The popularized conception of the Hobby Lobby case is that it's about contraception and, to a lesser extent, how big corporations are oppressing our women/pushing their antiquated beliefs on them. I hope to reflect a bit on the first and indirectly about the second.

There is a difference between medicines which are contraceptive as a side effect and those things which are contraceptive as for the sake of a lifestyle or sexual choice. Childbirth, and impregnation, are results of sex and thus natural, i.e., part of the natural process and natural conclusion of a natural act. Those things which impede the natural process as a side effect for the sake of a medical benefit are not the issue. Despite moral objections others or I may have to the actual reason for their use we cannot assume in any way that their use is intended for a moral evil. There do exist alternatives, of course, but at that point we can only suggest them.

One issue emerges, however, from paying for contraception not as a health issue but as a lifestyle choice. One example is that someone is likely to take contraception to impede natural processes if they desire to be sexually active. This sexual activity is not necessary for their health or well-being, however much it may (or may not) contribute to, enhance, or supplement their physical and emotional health. Indeed, increased sexual activity may also increase the risk of diminishing one's health. Regardless, this vision of health is not based on necessity but choice, and I think in these instances employers have reason to take issue. Furthermore, contraception that induces abortions, i.e., those contraceptives that disable the fertilized egg from implanting itself on the uterine wall is, according to others and my consciences, terminating a life.

There are strong cases that can be made scientifically that that fertilized egg is a human life, even if it does not have the capacity for action that a fully developed man has. Many argue that pregnancy begins at the moment the zygote is implanted, and that human life likewise begins here. This is based on other scientific reasoning, perhaps, but it is additionally based on popular beliefs that this life is worth “less” than the mother or that the fertilized egg is just “a mass of cells” as opposed to a human being.

No one is forcing anyone to believe one or the other is true by this ruling, but it is forcing those who want these abortofacients that we do not share this definition that they have, even if the phenomena of the fertilized egg occurs in the woman who believes it is not a human life.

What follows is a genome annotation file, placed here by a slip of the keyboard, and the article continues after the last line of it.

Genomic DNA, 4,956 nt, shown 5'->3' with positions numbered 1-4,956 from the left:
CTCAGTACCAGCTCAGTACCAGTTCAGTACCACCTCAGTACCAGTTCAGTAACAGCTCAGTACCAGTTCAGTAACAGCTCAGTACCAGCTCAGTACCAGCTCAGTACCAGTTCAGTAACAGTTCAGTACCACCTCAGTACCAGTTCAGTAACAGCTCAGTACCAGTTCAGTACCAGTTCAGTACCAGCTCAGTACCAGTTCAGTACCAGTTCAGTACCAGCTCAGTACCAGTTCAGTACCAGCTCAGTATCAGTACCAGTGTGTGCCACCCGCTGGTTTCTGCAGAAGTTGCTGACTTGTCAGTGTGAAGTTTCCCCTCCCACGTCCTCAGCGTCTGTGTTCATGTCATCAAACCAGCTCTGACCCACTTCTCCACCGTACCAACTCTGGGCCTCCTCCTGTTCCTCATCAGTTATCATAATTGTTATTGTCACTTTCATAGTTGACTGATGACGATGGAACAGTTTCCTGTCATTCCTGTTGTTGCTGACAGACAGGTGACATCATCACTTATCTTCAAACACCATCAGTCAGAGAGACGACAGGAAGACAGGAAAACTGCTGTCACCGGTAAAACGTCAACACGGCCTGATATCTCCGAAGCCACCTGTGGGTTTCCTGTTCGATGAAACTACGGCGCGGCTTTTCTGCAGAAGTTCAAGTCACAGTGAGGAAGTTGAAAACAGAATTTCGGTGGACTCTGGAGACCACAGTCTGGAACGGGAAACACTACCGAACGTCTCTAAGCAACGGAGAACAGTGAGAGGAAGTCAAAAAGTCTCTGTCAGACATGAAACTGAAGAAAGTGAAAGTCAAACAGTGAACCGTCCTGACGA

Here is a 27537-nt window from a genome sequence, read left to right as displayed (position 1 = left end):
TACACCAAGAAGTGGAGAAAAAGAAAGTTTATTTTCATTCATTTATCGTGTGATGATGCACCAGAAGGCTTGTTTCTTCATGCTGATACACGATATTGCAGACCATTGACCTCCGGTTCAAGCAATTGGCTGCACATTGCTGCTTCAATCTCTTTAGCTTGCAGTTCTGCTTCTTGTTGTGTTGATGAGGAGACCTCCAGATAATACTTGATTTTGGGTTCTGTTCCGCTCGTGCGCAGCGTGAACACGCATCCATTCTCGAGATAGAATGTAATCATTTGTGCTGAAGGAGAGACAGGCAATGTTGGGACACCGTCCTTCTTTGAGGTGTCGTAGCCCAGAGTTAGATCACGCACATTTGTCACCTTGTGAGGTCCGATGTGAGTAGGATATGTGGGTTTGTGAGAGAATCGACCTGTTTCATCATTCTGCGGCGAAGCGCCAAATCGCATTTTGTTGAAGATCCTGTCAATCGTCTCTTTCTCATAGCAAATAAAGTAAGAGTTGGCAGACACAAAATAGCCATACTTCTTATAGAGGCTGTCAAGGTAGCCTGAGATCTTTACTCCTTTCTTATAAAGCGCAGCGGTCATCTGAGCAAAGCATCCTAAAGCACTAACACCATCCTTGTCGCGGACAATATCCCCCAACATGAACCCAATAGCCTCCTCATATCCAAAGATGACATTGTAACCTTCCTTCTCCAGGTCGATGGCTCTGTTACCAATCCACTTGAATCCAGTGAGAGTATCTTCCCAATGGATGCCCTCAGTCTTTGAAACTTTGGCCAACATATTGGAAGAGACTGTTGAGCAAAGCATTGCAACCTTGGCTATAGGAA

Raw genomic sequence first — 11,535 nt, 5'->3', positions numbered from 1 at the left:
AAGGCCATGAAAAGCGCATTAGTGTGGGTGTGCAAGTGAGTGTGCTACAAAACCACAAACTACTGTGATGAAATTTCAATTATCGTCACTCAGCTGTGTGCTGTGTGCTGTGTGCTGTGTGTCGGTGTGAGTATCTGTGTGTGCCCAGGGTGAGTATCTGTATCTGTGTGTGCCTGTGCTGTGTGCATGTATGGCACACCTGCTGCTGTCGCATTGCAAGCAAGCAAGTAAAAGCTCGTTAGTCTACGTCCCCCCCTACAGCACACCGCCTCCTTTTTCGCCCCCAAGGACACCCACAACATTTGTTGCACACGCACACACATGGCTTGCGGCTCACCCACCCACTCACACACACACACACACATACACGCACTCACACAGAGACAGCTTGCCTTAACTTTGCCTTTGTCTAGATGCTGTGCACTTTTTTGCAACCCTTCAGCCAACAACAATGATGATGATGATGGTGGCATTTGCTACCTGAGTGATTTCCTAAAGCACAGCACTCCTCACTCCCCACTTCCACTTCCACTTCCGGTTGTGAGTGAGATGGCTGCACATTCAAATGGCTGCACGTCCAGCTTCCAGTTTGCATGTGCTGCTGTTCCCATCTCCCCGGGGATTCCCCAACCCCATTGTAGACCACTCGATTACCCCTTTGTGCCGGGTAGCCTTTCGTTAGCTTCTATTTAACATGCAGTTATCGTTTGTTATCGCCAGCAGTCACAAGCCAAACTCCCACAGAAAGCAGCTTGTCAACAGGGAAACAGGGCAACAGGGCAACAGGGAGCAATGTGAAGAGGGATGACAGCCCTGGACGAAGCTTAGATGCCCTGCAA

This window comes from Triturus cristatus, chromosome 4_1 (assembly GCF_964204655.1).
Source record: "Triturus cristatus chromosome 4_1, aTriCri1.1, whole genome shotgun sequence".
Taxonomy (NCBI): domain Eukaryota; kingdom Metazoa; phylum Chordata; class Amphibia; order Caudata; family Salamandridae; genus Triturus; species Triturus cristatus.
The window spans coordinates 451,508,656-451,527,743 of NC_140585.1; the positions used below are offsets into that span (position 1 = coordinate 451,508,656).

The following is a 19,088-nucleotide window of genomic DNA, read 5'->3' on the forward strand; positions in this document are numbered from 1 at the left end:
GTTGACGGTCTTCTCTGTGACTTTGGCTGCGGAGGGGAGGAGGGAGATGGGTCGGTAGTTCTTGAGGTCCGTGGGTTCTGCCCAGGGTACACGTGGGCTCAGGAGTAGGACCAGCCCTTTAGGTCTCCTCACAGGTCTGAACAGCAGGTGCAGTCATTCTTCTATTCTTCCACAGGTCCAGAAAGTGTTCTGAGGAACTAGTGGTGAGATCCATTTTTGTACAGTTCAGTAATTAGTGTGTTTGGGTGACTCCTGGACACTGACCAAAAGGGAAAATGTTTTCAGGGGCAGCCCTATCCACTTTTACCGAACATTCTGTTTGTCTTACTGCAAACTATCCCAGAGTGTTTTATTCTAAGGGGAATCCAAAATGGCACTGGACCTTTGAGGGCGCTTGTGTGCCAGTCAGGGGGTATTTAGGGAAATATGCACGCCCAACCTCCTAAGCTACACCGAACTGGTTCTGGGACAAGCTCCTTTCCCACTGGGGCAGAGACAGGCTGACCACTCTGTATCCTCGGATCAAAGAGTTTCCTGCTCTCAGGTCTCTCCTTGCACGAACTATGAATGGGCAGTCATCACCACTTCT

Sadly, to us, she may still choose to abort this child. At the very least we who hold very strongly that this zygote is a human life in no way desire to participate formally (by consent) or materially (by providing proximate or satellite means) in that termination of life. This particular ruling with Hobby Lobby confirms this belief.

This being said, matters are not always as clear as they appear, even after bringing about better distinctions about what this case is and is not about.

This ruling, then, is not about denying a woman's health. I also believe that there has been for some time and that there should be a more public discussion about what dissenters of this ruling define “health” as, especially how they describe purely contraceptive/abortofacient means as “health”—I can only see them defining contraceptives as a form of preventative health, which to me is a curious evaluation of health (the term) anyhow.

Likewise, I think the great disagreements over this case, often encapsulated by the popular phrase “Keep my boss out of my bedroom,” also strikes at the heart of the public practice-private beliefs issue. In short, our private beliefs inform our public practices. To claim that they could ever be truly separate is at worst a lie and at best a delusion. Any discussion of justice or rights comes from living together and discovering which values are best for the common good and not which values merely allow each to have what he wants—this perhaps is a biggest disagreement and is an answer that has yet to be found, ever. This claim, however, strikes at the heart of the matter. Where we would like to construct a value system that gave us what we wanted, our values may inevitably conflict with the beliefs and values of others.

We could, as some have tried, to struggle so that our values are so valueless that each gets what he wants. Human beings, however, do not regard beliefs as valueless. Even the desire as some to find the perfect value-neutral rules hold these rules as having supreme legal, personal, or rational value. Ultimately, if the Hobby Lobby case has taught us anything, is that we as men and women living together in society can not escape a serious discussion about values. Public policy and the common good don't make sense otherwise.


I would also highly recommend this article by

Thursday, June 19, 2014

Theology of Suffering